The post-charge phase comprises analysis of the completed energy transaction to provide incentives, redeem credits or benefits, and induce specific behaviors by one or more parties involved in the charging transaction. The post-charge phase also includes payment of the appropriate parties for the energy transaction in accordance with the energy transaction plan governing the transaction. Various programs may be available to incent specific behaviors on the part of consumers. For example, a vehicle owner or user may receive reduced electricity rates if vehicle charging is conducted during off-peak times, such as during the night rather than during daylight hours when electricity usage is higher. Post charging information exchange 322 accumulates data pertinent to these incentives or redemption programs, authenticates the incentives data, and analyzes the incentives data to identify the most effective business process and optimize incentives for the parties.

Operational and financial parameters are conveyed for an optimum charge to occur. For example, a dynamic representation of an electric vehicle capability to consume charge should be understood at all times during the charging process to ensure the vehicle is not damaged or that the protections of the charging system are preserved. Electricity metering of the power flow may also be conducted and reported. Standards representing the acceptable charging voltage and amperage ranges, for example may be communicated and maintained for a safe charging transaction to occur. All data pertinent to the financial transaction is conveyed and recorded.

The components shown in FIG. 3 may be implemented on a data processing system associated with an electric vehicle. In such case, the components communicate and transfer data using integration and service bus 324. Integration and service bus 324 is an internal communication system within the electric vehicle, such as any wired or wireless communications system. A wired communications system includes, without limitation, a data bus or a universal serial bus (USB). If one or more components shown in FIG. 3 are located remotely, the components may transfer data using any type of wired or wireless network connection to connect to a network, such as network 102 in FIG. 1. A wireless network connection may be implemented over a cell-phone network, satellite, two-way radio, WiFi networks, or any other type of wireless network.

The illustrative embodiments discuss an energy transaction execution engine that controls a charging process for an electric vehicle. The charging process may be the charging of a battery of the electric vehicle or the transmission of electricity from the electric vehicle to a power grid. The energy transaction execution engine insures that the charging process proceeds according to the terms of an energy transaction plan to which parties have already agreed. The energy transaction execution engine may start the charging process when an energy transaction plan is received, and terminate the charging process when either the terms of the energy transaction plan have been satisfied or when the electric vehicle is fully charged or discharged. In addition, the energy transaction execution engine has the ability to prematurely terminate a charging process in the event that the charging process deviates from the guidelines of the energy transaction plan. Premature termination of the charging process by the energy transaction execution engine may protect the integrity of components of an electric vehicle transaction infrastructure. For example, dangerous conditions that arise from malfunctioning components, if detected, may result in the termination of the charging process to prevent the dangerous condition from further escalating and causing irreparable harm to components of the electric vehicle transaction infrastructure.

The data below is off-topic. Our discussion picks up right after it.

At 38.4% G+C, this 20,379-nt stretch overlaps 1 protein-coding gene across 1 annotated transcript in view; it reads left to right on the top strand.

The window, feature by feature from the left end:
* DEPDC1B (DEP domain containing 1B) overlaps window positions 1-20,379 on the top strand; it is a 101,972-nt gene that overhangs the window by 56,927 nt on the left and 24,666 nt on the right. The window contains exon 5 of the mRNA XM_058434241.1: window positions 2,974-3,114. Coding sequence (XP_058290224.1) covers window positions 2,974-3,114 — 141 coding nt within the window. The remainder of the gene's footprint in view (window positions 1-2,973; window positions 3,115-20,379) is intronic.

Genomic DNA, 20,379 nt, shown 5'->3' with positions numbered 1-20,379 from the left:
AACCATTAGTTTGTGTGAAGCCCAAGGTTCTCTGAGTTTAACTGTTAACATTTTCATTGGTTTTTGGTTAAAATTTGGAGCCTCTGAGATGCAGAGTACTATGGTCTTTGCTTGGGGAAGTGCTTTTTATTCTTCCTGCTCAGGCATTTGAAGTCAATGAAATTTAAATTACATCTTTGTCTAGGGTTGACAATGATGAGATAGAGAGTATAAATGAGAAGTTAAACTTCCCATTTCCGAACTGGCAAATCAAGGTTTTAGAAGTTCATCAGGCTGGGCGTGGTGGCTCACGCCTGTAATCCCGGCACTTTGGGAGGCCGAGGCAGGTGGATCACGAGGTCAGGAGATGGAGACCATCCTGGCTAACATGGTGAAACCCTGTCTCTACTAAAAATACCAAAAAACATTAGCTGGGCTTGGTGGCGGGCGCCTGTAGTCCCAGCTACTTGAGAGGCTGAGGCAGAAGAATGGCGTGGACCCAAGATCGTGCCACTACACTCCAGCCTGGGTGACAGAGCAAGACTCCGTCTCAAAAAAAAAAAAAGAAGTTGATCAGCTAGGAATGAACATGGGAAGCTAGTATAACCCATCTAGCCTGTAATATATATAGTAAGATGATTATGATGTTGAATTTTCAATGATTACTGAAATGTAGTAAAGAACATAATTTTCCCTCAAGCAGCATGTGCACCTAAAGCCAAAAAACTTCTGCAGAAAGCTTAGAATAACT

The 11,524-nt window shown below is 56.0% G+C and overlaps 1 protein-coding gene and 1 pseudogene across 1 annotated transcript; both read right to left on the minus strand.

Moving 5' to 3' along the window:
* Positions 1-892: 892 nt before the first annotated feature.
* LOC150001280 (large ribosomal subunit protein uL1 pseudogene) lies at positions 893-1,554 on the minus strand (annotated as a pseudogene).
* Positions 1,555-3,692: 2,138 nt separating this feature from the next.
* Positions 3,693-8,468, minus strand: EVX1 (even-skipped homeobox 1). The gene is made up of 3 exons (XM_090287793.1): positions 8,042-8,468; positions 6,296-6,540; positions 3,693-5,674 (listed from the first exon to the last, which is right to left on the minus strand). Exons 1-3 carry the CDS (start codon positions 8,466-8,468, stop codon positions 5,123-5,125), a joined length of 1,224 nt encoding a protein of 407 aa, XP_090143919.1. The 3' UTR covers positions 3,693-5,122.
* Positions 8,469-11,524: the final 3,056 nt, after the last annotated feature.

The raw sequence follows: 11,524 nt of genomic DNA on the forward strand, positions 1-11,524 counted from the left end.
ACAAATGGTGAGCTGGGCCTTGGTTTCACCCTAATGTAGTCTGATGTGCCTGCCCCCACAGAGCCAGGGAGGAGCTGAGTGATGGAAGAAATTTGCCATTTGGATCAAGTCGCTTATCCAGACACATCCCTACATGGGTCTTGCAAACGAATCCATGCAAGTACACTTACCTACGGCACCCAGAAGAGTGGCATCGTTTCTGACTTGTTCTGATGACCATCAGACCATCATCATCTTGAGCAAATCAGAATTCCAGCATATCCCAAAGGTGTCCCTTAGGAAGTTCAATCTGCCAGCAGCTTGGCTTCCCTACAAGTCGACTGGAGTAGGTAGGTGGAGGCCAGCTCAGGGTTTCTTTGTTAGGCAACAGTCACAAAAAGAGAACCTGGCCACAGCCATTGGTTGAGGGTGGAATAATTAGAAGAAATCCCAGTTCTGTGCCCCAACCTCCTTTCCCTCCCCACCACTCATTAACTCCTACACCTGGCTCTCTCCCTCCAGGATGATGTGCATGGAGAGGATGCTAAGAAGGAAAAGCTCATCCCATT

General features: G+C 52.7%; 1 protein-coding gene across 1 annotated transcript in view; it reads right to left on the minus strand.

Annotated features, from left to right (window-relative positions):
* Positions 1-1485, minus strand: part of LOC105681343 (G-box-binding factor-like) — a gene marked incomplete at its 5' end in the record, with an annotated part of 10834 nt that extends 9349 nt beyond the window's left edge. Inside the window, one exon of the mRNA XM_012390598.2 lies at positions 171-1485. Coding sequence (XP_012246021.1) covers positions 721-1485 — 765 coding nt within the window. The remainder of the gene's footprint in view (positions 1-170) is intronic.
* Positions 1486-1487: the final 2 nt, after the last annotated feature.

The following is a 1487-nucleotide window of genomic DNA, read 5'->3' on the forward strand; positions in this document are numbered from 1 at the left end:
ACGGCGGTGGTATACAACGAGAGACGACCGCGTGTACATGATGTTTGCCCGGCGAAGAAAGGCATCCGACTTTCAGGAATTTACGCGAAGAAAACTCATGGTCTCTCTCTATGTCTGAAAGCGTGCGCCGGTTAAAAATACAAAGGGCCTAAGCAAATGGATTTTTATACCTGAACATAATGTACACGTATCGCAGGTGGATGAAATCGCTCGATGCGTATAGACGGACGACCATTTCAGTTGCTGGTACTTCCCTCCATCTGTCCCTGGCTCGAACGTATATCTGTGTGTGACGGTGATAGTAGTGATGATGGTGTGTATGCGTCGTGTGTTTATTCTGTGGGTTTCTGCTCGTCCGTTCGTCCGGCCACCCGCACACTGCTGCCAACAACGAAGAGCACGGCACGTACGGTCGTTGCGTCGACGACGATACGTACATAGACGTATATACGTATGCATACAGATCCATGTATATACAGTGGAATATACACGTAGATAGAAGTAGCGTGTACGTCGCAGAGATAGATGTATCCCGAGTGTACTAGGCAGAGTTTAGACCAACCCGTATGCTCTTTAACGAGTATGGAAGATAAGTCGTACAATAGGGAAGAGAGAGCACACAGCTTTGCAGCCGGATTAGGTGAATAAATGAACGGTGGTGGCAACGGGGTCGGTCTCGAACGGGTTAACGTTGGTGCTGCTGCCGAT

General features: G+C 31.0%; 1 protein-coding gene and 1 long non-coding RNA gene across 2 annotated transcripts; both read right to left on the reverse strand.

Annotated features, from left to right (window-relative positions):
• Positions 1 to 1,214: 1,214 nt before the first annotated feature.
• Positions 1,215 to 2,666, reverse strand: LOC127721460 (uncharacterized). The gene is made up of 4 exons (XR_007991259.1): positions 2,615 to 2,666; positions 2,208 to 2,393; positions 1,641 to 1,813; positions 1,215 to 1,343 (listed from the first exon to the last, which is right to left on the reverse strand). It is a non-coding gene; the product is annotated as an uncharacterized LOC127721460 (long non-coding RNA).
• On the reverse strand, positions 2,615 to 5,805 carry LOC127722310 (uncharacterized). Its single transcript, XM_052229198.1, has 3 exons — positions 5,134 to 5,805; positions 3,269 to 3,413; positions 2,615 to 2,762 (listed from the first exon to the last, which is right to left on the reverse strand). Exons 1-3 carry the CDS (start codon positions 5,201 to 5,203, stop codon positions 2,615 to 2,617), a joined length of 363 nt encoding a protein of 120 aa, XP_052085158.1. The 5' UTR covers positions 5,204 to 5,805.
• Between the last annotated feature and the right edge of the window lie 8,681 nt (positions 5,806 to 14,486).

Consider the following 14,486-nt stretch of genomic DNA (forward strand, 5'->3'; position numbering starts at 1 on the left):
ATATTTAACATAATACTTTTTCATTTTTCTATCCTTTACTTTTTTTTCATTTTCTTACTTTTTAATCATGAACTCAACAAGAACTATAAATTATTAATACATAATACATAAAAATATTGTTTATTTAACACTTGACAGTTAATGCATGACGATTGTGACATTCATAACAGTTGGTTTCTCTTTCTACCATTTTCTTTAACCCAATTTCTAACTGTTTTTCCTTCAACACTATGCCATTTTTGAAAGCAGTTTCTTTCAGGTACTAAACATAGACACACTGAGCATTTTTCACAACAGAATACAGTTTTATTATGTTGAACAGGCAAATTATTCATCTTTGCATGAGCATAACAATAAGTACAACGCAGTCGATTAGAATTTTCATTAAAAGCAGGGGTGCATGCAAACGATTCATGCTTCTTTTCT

According to one embodiment, a computer implemented method, apparatus, and computer usable program code is provided for managing a charging process of an electric vehicle. In one embodiment, the process initiates the charging process of the electric vehicle at a charging station in response to receiving an energy transaction plan from an energy transaction planner. The process then terminates the charging process in response to at least one of a deviation of the charging process from the energy transaction plan and a completion of the charging process according to the energy transaction plan. As used herein the phrase “at least one of” when used with a list of items means that different combinations one or more of the items may be used and only one of each item in the list may be needed. For example, “at least one of item A, item B, and item C” may include, for example, without limitation, item A or item A and item B. This example also may include item A, item B, and item C or item B and item C. In other words, the process may terminate if the process detects either a deviation of the charging process from the energy transaction plan, a completion of the charging process according to the energy transaction plan, or both.

Thereafter, the process sends a charge notification to a set of recipients. The term “set” refers to one or more, unless otherwise indicated herein. For example, the set of recipients may include a single recipient, as well as two or more recipients. The notification includes a user of the electric vehicle and an energy transaction broker.

FIG. 4 is a block diagram of a system for executing an energy transaction plan in accordance with an illustrative embodiment. System 400 is a system, such as network data processing system 100 in FIG. 1. System 400 may include or be incorporated into an electric vehicle energy transaction infrastructure such as electric vehicle energy transaction infrastructure 300 in FIG. 3.